Man Sentenced for Setting Fire to Attorney’s Office

Manogg

Colton Andrews confessed to two counts of aggravated arson for starting the fire on March 5th at the offices on North Second Street.  He has been ordered to serve 6 years in prison and must pay more than $73,000 in restitution to the victims.  Phil Manogg, who shared the building with the local attorney Robin Green stated that the fire destroyed much of the business he and his wife started more than 30 years ago, Ambassador Title Agency.

Assistant Licking County Prosecutor Brian Waltz stated that Andrews broke out a window and poured gasoline inside before setting it on fire.  Andrews had decided to set the blaze because he was unhappy with how Green had represented his wife in a Licking County Municipal Court case.

Read More about the article at Newark Advocate.

Sentence Delayed for Former Employee in Bank Theft

bank

National Security Bank, 828 Scioto, St has placed charges against employees for stealing thousands of dollars from the bank.  This past July, the Urbana Police Division found $391,000 total stolen from the bank starting back in 2009.  During that time, both Kristen S. Head and Kristie K. Shover were both employed with the bank.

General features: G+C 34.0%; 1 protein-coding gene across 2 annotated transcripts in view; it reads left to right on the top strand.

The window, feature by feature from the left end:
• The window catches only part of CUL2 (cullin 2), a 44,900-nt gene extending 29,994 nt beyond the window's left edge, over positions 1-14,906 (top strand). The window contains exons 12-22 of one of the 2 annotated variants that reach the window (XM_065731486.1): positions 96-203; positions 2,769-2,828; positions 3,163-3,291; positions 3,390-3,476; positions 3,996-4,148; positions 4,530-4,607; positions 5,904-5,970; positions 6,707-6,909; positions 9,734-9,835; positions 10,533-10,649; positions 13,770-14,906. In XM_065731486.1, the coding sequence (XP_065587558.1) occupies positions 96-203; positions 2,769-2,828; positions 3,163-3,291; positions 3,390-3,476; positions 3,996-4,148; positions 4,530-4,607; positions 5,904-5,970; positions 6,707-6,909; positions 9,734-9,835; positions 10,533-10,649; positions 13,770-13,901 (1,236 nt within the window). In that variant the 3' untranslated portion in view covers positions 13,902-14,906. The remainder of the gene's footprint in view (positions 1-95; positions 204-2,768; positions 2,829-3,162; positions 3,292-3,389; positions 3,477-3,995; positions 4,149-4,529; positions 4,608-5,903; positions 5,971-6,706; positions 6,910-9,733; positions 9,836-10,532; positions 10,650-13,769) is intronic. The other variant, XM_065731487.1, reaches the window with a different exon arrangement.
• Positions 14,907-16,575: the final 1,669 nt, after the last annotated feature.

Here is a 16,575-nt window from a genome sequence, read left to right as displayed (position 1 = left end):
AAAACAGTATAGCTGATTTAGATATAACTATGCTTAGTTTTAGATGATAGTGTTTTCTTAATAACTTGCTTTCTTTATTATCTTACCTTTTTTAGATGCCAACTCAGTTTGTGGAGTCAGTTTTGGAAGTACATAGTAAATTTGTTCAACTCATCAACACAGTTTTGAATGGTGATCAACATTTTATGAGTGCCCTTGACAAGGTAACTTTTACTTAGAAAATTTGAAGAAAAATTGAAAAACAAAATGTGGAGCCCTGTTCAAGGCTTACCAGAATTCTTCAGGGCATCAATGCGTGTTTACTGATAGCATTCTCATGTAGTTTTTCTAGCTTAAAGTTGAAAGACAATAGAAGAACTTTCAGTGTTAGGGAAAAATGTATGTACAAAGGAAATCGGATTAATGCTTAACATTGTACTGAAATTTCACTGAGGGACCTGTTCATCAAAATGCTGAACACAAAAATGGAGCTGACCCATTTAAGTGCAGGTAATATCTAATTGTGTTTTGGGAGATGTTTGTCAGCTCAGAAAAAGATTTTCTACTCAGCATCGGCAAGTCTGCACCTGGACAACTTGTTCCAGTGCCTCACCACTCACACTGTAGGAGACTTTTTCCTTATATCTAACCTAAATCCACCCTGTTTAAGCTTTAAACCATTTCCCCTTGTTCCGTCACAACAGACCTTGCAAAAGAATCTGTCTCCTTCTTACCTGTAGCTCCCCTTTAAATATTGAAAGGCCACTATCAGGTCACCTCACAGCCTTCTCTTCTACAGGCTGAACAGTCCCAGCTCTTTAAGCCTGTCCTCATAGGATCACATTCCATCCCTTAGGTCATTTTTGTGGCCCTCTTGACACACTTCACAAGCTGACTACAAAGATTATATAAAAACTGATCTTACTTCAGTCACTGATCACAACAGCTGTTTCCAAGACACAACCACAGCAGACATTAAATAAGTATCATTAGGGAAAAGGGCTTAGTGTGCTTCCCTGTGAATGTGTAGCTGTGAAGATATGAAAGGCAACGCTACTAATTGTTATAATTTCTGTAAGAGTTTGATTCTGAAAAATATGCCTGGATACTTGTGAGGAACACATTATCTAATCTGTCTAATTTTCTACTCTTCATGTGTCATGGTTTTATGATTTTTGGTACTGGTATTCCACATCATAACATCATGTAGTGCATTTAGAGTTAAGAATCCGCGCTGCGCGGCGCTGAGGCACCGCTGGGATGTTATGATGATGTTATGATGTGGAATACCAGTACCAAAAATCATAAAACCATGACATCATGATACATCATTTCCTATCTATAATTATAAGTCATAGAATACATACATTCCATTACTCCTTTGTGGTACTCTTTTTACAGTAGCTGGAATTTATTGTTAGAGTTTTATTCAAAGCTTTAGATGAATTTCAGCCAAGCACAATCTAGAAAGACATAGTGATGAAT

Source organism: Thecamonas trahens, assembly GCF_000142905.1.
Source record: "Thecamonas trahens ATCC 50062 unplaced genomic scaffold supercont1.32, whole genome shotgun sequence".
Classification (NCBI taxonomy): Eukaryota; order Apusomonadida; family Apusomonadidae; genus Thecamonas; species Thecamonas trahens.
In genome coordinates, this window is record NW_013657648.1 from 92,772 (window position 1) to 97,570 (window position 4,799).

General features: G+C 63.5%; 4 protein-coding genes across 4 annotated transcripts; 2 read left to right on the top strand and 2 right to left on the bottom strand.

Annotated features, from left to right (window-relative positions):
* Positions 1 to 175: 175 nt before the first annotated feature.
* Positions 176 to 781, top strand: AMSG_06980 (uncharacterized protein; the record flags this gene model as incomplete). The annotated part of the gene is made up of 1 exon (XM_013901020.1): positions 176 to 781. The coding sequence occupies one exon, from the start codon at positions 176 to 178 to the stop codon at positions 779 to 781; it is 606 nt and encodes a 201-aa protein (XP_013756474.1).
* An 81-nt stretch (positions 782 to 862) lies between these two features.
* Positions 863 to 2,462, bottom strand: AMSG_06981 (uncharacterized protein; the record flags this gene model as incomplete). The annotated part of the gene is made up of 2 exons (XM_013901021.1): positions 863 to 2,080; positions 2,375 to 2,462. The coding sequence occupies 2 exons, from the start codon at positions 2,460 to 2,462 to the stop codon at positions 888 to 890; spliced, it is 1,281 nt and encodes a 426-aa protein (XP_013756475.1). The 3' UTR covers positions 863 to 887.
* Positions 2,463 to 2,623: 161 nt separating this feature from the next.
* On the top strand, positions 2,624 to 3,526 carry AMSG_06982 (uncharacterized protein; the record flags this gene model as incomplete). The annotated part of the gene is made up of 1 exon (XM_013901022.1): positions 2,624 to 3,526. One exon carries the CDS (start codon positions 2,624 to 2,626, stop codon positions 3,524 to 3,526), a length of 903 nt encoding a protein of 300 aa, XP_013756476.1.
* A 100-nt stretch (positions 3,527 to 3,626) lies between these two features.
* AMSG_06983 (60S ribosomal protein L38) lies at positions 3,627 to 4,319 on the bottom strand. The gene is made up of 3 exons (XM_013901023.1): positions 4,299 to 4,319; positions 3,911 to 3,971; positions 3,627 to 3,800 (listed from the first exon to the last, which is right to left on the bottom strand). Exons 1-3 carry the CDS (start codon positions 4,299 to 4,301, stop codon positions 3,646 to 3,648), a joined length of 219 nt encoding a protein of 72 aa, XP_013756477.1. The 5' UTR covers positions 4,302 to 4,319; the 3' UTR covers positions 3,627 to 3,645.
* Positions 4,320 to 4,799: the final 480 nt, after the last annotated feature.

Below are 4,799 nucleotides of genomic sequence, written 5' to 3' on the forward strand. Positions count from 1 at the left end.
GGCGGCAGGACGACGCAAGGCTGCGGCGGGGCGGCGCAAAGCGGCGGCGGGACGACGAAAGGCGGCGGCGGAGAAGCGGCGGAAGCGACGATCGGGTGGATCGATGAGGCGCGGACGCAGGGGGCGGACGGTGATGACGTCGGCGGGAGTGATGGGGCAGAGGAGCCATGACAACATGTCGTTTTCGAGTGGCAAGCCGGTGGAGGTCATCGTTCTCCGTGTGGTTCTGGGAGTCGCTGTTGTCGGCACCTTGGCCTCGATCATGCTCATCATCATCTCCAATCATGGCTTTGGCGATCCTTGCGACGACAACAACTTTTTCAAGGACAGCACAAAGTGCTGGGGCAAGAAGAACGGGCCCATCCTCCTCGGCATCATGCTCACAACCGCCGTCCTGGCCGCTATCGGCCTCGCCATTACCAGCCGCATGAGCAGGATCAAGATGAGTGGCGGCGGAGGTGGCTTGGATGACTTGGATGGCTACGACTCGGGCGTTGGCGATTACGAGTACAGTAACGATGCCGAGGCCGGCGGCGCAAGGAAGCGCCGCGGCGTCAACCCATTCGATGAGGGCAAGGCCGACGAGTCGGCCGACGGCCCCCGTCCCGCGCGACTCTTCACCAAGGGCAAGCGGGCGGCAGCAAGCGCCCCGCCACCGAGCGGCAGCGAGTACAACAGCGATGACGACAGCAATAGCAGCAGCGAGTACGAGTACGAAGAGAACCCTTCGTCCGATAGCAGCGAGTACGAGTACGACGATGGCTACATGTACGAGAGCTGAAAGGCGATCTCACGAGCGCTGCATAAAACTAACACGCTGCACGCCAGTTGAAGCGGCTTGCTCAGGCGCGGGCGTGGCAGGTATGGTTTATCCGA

In December, Head plead guilty to aggravated theft which is a third degree felony and appeared in court for sentencing the follow Monday.  After more than an hour into the hearing, the hearing delayed and to be continued to February 15th.

Read More about this article at Urbana Daily Citizen.

Drugs Big Business for Ohio Dealers

wkyc

“People would be walking around shopping, and they wouldn’t know what was happening,” recalled Botbyl, of Norwalk, who has been clean for three years and is studying to be a pastor.  “You’d never meet the guy you talked to on the phone.”

The heroin was from Mexico, and all the runners generally spoke Spanish with very little English known to them.  The Mexican cartels, mostly from South America or Mexico, control a great majority of the illegal drugs in Ohio.

Read More about this article at WKYC.

‘Band of Thieves’ Ringleader Gets Max Sentence in Clark County Court

theft-ring

Accused ring leader of a crime ring in Clark County which had been named “Band of Thieves” which spanned over 11 different counties in Ohio and stole valuables that equated up to millions will be spending 27 years in prison.